Help Students with Disabilities Close Achievement Gaps

A MiddleWeb Blog

two_teachers-nobord-210There are many variables reported to contribute to the achievement gap.

Race, cultural differences, poverty, school structures, family structures, and inequitable funding are all in the mix of conversations that place blame on why some students are academically behind where they should be.

In this post (and another post to follow in two weeks) I want to examine yet another often-discussed variable: students with disabilities. What can be done to help these students close the academic gap between themselves and their non-disabled peers?

I believe there are some very basic, yet critical, steps administrators and teachers can take to help all students blend their personal best with success — beginning by tapping into the power of high expectations. If we are able to take these steps, then along the way we very well may see the gap close over time.

What can we expect from students with disabilities?

When speaking about the academic performance gap of students with disabilities, too often we hear, “Well, what do you expect?” I say we can expect a lot. And that is worth repeating (while I stand very tall on my soapbox!). We. can. expect. a lot. When high expectations are set, encouraged, and supported appropriately, our students with learning disabilities can rise to the greater challenge.

Let me introduce you to the education colleague who inspired my topic this week. Paul McNeil is the Assistant Principal at the middle school where I work.

One of our recent conversations was followed up by an email message he sent asking me to share some strategies for closing the achievement gap. Little did he know what he was getting himself into! After our meeting, I left bouncing off the walls with excitement. These are the things I think about on a daily basis. You don’t have to ask me twice!

Paul McNeil

Paul McNeil

Speaking with Paul is like professional development at its best. You get collegial, informative, supportive, and transformative thinking all at once. That kind of collegiality is something I do not take for granted, and I am thankful that he eagerly agreed to add his voice to this post.

Before becoming an Assistant Principal in 2007, Paul was a social studies teacher in the Smithtown Schools for seven years. During that time, he also served as a co-teacher, which only adds to the value of his perspective here. Before speaking with Paul, I outlined my ideas for what I think needs to happen in order to close the achievement gap for students with disabilities. I placed my thinking sequentially within three levels:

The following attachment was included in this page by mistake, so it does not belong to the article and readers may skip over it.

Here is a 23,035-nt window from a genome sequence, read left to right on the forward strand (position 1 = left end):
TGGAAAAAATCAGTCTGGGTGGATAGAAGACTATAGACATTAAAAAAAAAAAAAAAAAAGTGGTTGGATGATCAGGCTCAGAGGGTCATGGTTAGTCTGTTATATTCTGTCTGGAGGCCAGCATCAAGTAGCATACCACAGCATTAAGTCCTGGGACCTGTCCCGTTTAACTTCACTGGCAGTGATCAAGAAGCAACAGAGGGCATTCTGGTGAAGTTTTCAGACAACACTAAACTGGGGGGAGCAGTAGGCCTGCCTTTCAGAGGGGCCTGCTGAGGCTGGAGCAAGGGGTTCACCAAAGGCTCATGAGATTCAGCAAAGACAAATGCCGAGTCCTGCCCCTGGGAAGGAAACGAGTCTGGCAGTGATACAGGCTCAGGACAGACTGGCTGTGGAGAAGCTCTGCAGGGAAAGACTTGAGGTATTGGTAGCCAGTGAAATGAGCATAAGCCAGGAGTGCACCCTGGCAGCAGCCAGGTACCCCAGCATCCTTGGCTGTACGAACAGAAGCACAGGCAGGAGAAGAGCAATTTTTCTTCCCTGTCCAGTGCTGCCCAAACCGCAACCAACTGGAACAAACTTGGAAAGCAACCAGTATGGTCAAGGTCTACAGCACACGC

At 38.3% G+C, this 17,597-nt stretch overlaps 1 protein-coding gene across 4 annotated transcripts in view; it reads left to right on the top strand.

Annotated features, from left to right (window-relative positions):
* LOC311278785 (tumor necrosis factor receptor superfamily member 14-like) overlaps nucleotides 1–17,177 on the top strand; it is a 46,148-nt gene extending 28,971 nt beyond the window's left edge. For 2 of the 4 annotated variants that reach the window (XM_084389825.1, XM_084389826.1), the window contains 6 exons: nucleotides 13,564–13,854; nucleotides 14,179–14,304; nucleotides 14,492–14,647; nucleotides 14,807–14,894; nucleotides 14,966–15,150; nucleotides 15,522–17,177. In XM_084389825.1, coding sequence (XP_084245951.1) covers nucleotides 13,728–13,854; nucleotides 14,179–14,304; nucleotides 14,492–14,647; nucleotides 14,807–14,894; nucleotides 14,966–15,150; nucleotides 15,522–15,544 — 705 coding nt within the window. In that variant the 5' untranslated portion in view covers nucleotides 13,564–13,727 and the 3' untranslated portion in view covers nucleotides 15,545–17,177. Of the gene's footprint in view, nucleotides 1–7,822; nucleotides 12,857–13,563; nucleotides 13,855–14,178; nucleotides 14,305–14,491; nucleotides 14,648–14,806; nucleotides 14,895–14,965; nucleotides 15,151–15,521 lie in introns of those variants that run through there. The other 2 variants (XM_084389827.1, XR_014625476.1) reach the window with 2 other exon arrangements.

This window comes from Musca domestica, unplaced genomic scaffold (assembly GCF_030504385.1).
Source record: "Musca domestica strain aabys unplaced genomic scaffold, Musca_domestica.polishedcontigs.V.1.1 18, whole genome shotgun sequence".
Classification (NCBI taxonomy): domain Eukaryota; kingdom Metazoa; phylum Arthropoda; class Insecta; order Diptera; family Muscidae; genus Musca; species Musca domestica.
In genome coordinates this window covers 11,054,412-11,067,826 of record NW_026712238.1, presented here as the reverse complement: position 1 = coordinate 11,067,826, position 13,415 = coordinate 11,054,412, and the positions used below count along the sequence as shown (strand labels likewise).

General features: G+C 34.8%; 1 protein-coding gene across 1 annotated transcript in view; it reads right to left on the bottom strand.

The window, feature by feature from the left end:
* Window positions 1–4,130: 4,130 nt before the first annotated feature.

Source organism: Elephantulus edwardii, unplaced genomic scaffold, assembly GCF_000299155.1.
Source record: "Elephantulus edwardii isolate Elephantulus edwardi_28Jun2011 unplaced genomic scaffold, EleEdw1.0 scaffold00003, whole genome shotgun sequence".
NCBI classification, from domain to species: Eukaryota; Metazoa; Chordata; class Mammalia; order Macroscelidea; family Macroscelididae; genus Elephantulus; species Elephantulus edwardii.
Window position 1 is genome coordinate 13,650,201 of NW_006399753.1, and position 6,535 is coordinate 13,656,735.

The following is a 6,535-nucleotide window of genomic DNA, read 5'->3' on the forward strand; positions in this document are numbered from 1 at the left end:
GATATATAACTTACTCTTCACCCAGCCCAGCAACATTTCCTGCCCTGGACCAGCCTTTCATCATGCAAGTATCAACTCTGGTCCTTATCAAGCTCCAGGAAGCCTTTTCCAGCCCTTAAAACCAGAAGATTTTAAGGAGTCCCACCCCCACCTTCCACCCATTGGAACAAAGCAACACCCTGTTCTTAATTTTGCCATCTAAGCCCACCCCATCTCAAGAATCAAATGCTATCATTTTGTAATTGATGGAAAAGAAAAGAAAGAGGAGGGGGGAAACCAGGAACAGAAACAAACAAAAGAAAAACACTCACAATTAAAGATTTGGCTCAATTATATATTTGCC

Closing The Achievement Gap at the Student’s Personal Level

We must make sure that students’ IEPs are written with meaningful individualized goals that state clear objectives, aligned with the common core, and are consistently monitored.

 We must power each student up with specific strategies that meet his learning needs, and provide the opportunities for these students to make these strategies their own.

 We must empower each student to use his strengths to build upon his areas of need. And along this empowering process, students realize that they can compensate for their learning needs to meet high expectations.

 We must recognize the courage it takes for them to be who they are. We must understand that their needs are diverse, but know that they are capable.

 We must, without fail, make them part of the whole. Include them in discussions. Include them in activities. Include them in the mindset that we are a community of learners who come together individually to make up the whole. And each individual is a valued necessity to the equation.

Closing the Achievement Gap at the Classroom Level

• Teachers must establish ambitious goals and learning objectives for students that guide each student’s mindset that he can achieve at his personal best. When these high expectations are coupled with the students’ knowledge that we believe in them, they so often rise to the challenge.

• Teachers must be deliberate in their instruction and their assessment in ways that make the learning process meaningful, while guiding the students to self-regulate their learning success and needs.